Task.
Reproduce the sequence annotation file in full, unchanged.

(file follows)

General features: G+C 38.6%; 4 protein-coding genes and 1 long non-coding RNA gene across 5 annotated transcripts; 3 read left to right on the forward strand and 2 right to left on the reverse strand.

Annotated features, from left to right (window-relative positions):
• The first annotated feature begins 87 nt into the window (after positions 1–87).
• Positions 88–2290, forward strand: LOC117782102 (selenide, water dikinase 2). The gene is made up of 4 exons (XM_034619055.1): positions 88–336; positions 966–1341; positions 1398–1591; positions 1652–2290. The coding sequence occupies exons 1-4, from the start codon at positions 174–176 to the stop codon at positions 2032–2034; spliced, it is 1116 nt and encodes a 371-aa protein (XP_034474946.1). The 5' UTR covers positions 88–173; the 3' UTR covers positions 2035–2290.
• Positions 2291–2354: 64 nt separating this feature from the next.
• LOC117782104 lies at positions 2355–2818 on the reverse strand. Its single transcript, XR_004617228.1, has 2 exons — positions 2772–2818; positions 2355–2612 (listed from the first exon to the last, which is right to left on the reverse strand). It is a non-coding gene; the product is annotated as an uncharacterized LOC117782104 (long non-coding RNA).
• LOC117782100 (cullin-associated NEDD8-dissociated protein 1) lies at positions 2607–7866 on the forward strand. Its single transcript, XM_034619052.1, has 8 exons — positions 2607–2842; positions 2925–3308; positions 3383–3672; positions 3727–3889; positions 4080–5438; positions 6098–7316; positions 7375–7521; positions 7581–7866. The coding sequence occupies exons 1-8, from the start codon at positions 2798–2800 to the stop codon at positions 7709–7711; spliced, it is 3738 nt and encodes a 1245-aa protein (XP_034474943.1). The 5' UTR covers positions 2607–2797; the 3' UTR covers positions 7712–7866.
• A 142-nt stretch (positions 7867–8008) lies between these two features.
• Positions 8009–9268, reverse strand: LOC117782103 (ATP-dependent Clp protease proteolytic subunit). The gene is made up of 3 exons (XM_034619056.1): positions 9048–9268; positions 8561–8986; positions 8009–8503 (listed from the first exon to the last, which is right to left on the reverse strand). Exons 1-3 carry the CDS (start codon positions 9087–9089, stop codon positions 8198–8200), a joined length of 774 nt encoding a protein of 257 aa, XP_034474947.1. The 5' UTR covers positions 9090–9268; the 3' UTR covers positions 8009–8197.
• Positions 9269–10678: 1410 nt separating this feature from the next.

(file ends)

General features: G+C 38.6%; 4 protein-coding genes and 1 long non-coding RNA gene across 5 annotated transcripts; 3 read left to right on the forward strand and 2 right to left on the reverse strand.

Annotated features, from left to right (window-relative positions):
• The first annotated feature begins 87 nt into the window (after positions 1–87).
• Positions 88–2290, forward strand: LOC117782102 (selenide, water dikinase 2). The gene is made up of 4 exons (XM_034619055.1): positions 88–336; positions 966–1341; positions 1398–1591; positions 1652–2290. The coding sequence occupies exons 1-4, from the start codon at positions 174–176 to the stop codon at positions 2032–2034; spliced, it is 1116 nt and encodes a 371-aa protein (XP_034474946.1). The 5' UTR covers positions 88–173; the 3' UTR covers positions 2035–2290.
• Positions 2291–2354: 64 nt separating this feature from the next.
• LOC117782104 lies at positions 2355–2818 on the reverse strand. Its single transcript, XR_004617228.1, has 2 exons — positions 2772–2818; positions 2355–2612 (listed from the first exon to the last, which is right to left on the reverse strand). It is a non-coding gene; the product is annotated as an uncharacterized LOC117782104 (long non-coding RNA).
• LOC117782100 (cullin-associated NEDD8-dissociated protein 1) lies at positions 2607–7866 on the forward strand. Its single transcript, XM_034619052.1, has 8 exons — positions 2607–2842; positions 2925–3308; positions 3383–3672; positions 3727–3889; positions 4080–5438; positions 6098–7316; positions 7375–7521; positions 7581–7866. The coding sequence occupies exons 1-8, from the start codon at positions 2798–2800 to the stop codon at positions 7709–7711; spliced, it is 3738 nt and encodes a 1245-aa protein (XP_034474943.1). The 5' UTR covers positions 2607–2797; the 3' UTR covers positions 7712–7866.
• A 142-nt stretch (positions 7867–8008) lies between these two features.
• Positions 8009–9268, reverse strand: LOC117782103 (ATP-dependent Clp protease proteolytic subunit). The gene is made up of 3 exons (XM_034619056.1): positions 9048–9268; positions 8561–8986; positions 8009–8503 (listed from the first exon to the last, which is right to left on the reverse strand). Exons 1-3 carry the CDS (start codon positions 9087–9089, stop codon positions 8198–8200), a joined length of 774 nt encoding a protein of 257 aa, XP_034474947.1. The 5' UTR covers positions 9090–9268; the 3' UTR covers positions 8009–8197.
• Positions 9269–10678: 1410 nt separating this feature from the next.